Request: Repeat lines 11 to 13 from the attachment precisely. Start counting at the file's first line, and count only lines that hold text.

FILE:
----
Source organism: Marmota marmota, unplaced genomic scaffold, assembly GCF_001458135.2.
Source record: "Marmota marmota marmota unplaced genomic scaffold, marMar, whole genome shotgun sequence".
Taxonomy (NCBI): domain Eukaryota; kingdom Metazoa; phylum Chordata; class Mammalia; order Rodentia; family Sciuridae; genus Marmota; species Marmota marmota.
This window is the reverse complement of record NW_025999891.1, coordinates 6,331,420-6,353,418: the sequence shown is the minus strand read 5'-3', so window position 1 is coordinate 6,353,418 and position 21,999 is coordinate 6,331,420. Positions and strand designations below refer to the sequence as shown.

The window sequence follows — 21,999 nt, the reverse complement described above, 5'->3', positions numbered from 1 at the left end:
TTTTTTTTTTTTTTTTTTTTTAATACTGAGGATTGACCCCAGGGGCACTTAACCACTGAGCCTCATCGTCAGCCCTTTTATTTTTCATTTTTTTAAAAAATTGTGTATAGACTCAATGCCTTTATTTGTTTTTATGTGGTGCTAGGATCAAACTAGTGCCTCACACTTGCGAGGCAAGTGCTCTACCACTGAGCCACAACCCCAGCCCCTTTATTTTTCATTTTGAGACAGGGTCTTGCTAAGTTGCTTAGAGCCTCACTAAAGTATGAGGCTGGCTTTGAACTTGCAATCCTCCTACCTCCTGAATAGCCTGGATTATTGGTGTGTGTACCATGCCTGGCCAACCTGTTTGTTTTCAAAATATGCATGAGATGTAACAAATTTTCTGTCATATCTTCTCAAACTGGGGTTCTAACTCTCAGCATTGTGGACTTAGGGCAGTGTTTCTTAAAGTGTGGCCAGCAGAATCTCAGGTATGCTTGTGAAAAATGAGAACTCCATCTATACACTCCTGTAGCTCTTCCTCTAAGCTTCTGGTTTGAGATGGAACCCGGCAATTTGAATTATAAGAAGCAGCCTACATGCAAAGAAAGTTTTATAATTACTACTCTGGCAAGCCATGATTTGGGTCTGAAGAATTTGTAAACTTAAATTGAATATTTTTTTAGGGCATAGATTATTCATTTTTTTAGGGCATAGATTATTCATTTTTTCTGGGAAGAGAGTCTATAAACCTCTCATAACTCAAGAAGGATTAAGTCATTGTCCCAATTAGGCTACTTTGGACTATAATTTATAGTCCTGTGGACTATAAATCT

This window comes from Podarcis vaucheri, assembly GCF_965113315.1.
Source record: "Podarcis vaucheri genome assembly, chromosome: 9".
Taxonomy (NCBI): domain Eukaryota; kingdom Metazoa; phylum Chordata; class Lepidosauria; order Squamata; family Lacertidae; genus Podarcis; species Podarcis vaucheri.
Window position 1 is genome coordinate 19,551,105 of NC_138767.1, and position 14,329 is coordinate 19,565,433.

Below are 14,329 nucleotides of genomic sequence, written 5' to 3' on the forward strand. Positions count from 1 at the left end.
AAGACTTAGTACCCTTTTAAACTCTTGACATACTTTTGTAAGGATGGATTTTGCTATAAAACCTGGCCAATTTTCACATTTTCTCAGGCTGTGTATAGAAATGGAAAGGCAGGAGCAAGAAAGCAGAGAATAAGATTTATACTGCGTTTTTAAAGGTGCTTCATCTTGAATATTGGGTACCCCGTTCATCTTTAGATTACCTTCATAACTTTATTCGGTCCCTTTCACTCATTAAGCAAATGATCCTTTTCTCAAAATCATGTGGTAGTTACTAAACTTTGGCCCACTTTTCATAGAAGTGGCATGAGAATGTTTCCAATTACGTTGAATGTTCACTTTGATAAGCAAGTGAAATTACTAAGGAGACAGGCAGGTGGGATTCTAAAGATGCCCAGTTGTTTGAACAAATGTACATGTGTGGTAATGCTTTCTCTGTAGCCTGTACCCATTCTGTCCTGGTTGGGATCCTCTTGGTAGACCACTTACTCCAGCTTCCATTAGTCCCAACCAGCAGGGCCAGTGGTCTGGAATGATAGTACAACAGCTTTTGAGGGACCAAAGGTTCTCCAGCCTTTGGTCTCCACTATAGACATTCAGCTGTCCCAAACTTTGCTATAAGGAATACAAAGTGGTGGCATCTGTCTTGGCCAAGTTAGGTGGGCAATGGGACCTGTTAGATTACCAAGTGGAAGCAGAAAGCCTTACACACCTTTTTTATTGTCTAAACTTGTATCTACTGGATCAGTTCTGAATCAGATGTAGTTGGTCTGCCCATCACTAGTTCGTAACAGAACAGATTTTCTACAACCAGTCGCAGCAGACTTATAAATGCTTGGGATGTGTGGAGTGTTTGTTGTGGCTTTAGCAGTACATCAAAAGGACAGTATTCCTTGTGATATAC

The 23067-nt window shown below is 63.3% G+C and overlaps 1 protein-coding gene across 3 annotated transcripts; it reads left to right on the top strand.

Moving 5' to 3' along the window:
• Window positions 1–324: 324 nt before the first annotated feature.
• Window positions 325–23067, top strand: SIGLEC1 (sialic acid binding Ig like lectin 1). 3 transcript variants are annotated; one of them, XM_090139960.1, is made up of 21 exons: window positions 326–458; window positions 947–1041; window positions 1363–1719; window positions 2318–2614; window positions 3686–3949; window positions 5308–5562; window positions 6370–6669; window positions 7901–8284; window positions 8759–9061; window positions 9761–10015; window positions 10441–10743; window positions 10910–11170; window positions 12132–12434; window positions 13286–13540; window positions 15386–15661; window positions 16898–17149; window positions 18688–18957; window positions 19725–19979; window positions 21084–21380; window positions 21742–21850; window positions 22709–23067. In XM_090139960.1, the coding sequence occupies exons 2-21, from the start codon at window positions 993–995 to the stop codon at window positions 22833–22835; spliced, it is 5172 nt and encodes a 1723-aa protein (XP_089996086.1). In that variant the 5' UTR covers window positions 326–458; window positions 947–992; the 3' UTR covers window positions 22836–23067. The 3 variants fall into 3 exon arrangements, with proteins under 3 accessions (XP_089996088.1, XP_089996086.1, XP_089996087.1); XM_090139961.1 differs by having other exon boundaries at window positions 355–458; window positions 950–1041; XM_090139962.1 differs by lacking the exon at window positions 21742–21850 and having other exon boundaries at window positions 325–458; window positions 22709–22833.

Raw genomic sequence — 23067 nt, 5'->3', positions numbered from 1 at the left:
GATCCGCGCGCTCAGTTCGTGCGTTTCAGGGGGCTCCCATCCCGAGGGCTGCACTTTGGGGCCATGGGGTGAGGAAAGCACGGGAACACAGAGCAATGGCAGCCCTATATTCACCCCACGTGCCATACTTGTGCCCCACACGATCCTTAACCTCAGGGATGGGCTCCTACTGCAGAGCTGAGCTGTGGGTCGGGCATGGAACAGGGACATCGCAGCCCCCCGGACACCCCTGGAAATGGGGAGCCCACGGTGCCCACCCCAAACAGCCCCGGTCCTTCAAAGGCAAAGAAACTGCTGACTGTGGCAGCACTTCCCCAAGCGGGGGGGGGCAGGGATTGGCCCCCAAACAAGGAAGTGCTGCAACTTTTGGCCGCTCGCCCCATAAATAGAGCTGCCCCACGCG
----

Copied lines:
Below are 14,329 nucleotides of genomic sequence, written 5' to 3' on the forward strand. Positions count from 1 at the left end.
AAGACTTAGTACCCTTTTAAACTCTTGACATACTTTTGTAAGGATGGATTTTGCTATAAAACCTGGCCAATTTTCACATTTTCTCAGGCTGTGTATAGAAATGGAAAGGCAGGAGCAAGAAAGCAGAGAATAAGATTTATACTGCGTTTTTAAAGGTGCTTCATCTTGAATATTGGGTACCCCGTTCATCTTTAGATTACCTTCATAACTTTATTCGGTCCCTTTCACTCATTAAGCAAATGATCCTTTTCTCAAAATCATGTGGTAGTTACTAAACTTTGGCCCACTTTTCATAGAAGTGGCATGAGAATGTTTCCAATTACGTTGAATGTTCACTTTGATAAGCAAGTGAAATTACTAAGGAGACAGGCAGGTGGGATTCTAAAGATGCCCAGTTGTTTGAACAAATGTACATGTGTGGTAATGCTTTCTCTGTAGCCTGTACCCATTCTGTCCTGGTTGGGATCCTCTTGGTAGACCACTTACTCCAGCTTCCATTAGTCCCAACCAGCAGGGCCAGTGGTCTGGAATGATAGTACAACAGCTTTTGAGGGACCAAAGGTTCTCCAGCCTTTGGTCTCCACTATAGACATTCAGCTGTCCCAAACTTTGCTATAAGGAATACAAAGTGGTGGCATCTGTCTTGGCCAAGTTAGGTGGGCAATGGGACCTGTTAGATTACCAAGTGGAAGCAGAAAGCCTTACACACCTTTTTTATTGTCTAAACTTGTATCTACTGGATCAGTTCTGAATCAGATGTAGTTGGTCTGCCCATCACTAGTTCGTAACAGAACAGATTTTCTACAACCAGTCGCAGCAGACTTATAAATGCTTGGGATGTGTGGAGTGTTTGTTGTGGCTTTAGCAGTACATCAAAAGGACAGTATTCCTTGTGATATAC

The 23067-nt window shown below is 63.3% G+C and overlaps 1 protein-coding gene across 3 annotated transcripts; it reads left to right on the top strand.